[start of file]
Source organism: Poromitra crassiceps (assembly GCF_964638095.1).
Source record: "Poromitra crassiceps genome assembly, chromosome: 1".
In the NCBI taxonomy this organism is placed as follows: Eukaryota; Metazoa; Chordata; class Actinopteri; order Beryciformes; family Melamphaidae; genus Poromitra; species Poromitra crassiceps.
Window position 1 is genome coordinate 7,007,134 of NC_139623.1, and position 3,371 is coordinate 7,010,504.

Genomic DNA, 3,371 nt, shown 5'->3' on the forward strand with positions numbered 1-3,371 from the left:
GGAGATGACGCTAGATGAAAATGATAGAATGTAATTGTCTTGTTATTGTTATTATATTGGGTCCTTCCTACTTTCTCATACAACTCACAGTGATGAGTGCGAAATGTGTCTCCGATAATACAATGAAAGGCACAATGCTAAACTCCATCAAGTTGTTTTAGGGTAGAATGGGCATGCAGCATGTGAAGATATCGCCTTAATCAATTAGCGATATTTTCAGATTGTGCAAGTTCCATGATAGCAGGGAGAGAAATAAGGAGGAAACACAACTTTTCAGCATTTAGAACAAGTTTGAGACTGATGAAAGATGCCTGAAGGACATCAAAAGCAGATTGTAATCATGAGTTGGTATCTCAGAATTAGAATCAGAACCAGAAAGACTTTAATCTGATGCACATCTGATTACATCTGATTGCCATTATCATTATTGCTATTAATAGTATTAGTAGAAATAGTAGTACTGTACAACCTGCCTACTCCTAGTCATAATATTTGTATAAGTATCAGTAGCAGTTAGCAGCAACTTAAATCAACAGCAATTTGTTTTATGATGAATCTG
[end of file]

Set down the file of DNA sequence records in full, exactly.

Source organism: Poromitra crassiceps (assembly GCF_964638095.1).
Source record: "Poromitra crassiceps genome assembly, chromosome: 1".
In the NCBI taxonomy this organism is placed as follows: Eukaryota; Metazoa; Chordata; class Actinopteri; order Beryciformes; family Melamphaidae; genus Poromitra; species Poromitra crassiceps.
Window position 1 is genome coordinate 7,007,134 of NC_139623.1, and position 3,371 is coordinate 7,010,504.

Genomic DNA, 3,371 nt, shown 5'->3' on the forward strand with positions numbered 1-3,371 from the left:
GGAGATGACGCTAGATGAAAATGATAGAATGTAATTGTCTTGTTATTGTTATTATATTGGGTCCTTCCTACTTTCTCATACAACTCACAGTGATGAGTGCGAAATGTGTCTCCGATAATACAATGAAAGGCACAATGCTAAACTCCATCAAGTTGTTTTAGGGTAGAATGGGCATGCAGCATGTGAAGATATCGCCTTAATCAATTAGCGATATTTTCAGATTGTGCAAGTTCCATGATAGCAGGGAGAGAAATAAGGAGGAAACACAACTTTTCAGCATTTAGAACAAGTTTGAGACTGATGAAAGATGCCTGAAGGACATCAAAAGCAGATTGTAATCATGAGTTGGTATCTCAGAATTAGAATCAGAACCAGAAAGACTTTAATCTGATGCACATCTGATTACATCTGATTGCCATTATCATTATTGCTATTAATAGTATTAGTAGAAATAGTAGTACTGTACAACCTGCCTACTCCTAGTCATAATATTTGTATAAGTATCAGTAGCAGTTAGCAGCAACTTAAATCAACAGCAATTTGTTTTATGATGAATCTG